State sketches timeline for vaccines

  • Concord Hospital nurse Cathy McLeod prepares a Moderna COVID-19 vaccine at the Memorial Building in Concord on Thursday. The first phase of distribution is going to healthcare workers. GEOFF FORESTER / Monitor staff

  • Dr. Peter Nashed receives his second dose of the Moderna COVID-19 vaccine at the Memorial building on the Concord Hospital campus on Thursday. The hospital has administered 1,350 doses of the vaccine so far. GEOFF FORESTER / Monitor staff

  • Dr. Peter Nashed goes over the details of his second vaccination from Concord Hospital nurse Cathy McLeod at the Memorial building on Thursday, January 7, 2020. GEOFF FORESTER—Monitor staff

Published: 1/7/2021 5:10:19 PM
Modified: 1/7/2021 5:10:06 PM

New questions about the state’s COVID-19 vaccination plans are cropping up almost as quickly as new details are released.

On the heels of Tuesday’s press conference, during which the state laid out the broad strokes of the distribution schedule, several logistical questions have popped up: When can I get my COVID-19 vaccination? Where can I sign up to get my vaccine?

Unless you’re in the first group of vaccine recipients, there’s no easy answer.

New Hampshire is in the midst of vaccinating its first phase of recipients which includes frontline workers, healthcare providers, and staff, and residents at long-term care facilities. As of last week, more than 21,000 shots had been administered, about a fifth of the estimated amount of people in phase 1a.

At Tuesday’s press conference, health officials announced they expect to vaccinate the next group of people, 1B, between January and March. This group includes those 75 or older, those with severe medical vulnerabilities, staff in correctional facilities, and residents and staff at facilities that serve those with intellectual and developmental disabilities. The group is about twice as large as 1A.

Gov. Chris Sununu said the demographics in each stage were determined by who was in most need of the vaccine.

“This is all about making sure the health care system doesn’t get overrun, making sure we have room in the hospitals, and making sure the most vulnerable are protected,” he said.

The rest of the stages, listed below, will receive their vaccines well into the spring and summer. Until then, Gov. Chris Sununu pleaded with the public to continue abiding by public health guidance.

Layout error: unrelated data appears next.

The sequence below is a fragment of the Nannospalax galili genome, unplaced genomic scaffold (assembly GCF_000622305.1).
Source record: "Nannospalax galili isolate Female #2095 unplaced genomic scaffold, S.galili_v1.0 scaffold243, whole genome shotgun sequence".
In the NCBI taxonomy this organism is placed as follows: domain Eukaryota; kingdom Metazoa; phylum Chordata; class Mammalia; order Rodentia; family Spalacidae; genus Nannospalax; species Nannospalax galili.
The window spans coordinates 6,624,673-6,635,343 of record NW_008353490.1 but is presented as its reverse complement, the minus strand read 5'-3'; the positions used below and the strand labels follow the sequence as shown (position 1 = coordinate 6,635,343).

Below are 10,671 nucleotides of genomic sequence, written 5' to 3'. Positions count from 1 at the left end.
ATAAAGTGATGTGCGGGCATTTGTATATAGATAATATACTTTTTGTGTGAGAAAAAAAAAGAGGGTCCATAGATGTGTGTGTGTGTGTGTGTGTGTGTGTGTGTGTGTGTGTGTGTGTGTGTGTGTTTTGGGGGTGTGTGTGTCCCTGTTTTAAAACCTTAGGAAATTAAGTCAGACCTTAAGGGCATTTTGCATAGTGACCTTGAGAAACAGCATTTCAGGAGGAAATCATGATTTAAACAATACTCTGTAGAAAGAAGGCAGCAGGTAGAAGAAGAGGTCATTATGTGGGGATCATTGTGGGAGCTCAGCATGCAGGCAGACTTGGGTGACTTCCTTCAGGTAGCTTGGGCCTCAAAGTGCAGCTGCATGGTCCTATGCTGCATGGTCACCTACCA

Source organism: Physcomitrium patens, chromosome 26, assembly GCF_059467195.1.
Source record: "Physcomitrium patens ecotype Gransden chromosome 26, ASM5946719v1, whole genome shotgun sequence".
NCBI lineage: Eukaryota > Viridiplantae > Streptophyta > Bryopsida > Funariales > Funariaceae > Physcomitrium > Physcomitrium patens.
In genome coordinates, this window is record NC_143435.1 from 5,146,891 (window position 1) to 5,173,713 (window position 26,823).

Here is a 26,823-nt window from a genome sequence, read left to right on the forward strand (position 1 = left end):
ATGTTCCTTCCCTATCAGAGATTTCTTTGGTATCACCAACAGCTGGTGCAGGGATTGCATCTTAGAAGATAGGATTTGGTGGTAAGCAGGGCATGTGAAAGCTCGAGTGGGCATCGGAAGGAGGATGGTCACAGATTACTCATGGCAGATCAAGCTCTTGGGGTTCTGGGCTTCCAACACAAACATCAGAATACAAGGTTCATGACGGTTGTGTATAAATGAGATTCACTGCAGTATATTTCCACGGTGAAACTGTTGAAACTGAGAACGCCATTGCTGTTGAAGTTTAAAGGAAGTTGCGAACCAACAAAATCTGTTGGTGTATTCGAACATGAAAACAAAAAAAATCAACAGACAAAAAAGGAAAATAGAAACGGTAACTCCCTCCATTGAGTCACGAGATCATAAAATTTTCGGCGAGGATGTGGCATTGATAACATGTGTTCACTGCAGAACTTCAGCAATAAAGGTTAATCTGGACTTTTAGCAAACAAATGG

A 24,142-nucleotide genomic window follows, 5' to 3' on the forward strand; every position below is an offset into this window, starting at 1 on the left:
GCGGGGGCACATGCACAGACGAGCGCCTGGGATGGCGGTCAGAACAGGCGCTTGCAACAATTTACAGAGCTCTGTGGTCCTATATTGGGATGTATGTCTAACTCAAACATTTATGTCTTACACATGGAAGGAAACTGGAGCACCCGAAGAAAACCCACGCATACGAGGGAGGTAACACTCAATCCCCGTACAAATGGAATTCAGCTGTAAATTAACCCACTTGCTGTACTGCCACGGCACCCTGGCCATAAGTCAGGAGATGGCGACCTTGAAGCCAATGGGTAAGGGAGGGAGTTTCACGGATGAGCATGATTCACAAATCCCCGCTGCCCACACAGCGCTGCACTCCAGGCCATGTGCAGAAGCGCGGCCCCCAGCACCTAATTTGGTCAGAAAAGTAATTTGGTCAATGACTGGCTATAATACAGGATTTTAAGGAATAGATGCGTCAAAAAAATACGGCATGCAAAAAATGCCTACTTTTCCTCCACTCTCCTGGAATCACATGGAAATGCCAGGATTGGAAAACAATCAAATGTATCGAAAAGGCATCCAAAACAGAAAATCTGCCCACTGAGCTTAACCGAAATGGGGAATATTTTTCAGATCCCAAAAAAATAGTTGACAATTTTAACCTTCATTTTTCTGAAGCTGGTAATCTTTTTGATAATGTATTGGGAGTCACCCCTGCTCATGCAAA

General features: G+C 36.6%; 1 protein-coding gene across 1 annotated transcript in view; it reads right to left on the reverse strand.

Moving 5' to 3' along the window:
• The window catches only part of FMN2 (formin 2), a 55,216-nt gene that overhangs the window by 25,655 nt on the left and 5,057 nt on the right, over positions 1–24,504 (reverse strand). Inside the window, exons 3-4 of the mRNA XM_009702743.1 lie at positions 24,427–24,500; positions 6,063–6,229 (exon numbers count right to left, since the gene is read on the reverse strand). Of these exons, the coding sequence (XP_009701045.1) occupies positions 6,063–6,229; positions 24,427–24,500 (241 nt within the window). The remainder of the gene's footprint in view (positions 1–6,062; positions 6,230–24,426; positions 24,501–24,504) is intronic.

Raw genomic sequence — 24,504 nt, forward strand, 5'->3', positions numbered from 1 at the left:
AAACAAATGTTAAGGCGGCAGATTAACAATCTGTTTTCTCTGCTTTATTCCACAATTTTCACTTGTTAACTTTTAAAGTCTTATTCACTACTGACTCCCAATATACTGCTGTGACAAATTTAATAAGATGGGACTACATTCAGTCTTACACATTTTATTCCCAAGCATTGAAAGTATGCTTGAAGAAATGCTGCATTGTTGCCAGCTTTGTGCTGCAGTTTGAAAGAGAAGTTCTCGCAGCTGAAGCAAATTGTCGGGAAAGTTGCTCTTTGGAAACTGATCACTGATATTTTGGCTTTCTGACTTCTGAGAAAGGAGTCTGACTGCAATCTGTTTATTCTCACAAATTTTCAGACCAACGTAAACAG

“You wake up every morning and just have a little metric for yourself,” he said. “If the day ends in a ‘y’, make sure you social distance, wear your mask, and do everything you can to stay safe. Now is absolutely the wrong time to loosen up.”

The state hasn’t announced any mechanism for signing up for a vaccine appointment but recommended people check the DHHS COVID-19 page and stay in touch with their primary care providers to stay up to date on announcements about distribution. Those who are receiving healthcare through the Department of Veterans Affairs will be notified when they are eligible for the VA’s supply of the vaccine.

Here is the state schedule for when vaccines are expected to be given to each group. This timeline may change as the number of doses allocated to New Hampshire by the federal government changes:

Throughout January: Phase 1A (about 110,000 people) High-risk health workers; first responders; residents of long-term care facilities.

January through March: Phase 1B (about 225,000 people) People over 75; the medically vulnerable at significant risk (defined here), including caregivers for those under 16 at risk; staff and residents of facilities for the disabled; corrections officers and staff.

March through May: Phase 2A (about 175,000 people) Staff and teachers at K-12 schools and childcare facilities; people aged 65 through 74.

March through May: Phase 2B (about 200,000 people) People aged 50 to 64.

May and beyond: Phase 3A (about 325,000 people) The medically vulnerable at moderate risk under 50 years old.

May and beyond: Phase 3B (about 325,000 people)- Everybody not already vaccinated.

All of New Hampshire’s COVID-19 information can be seen online at More information about the vaccine is available on the Health page.

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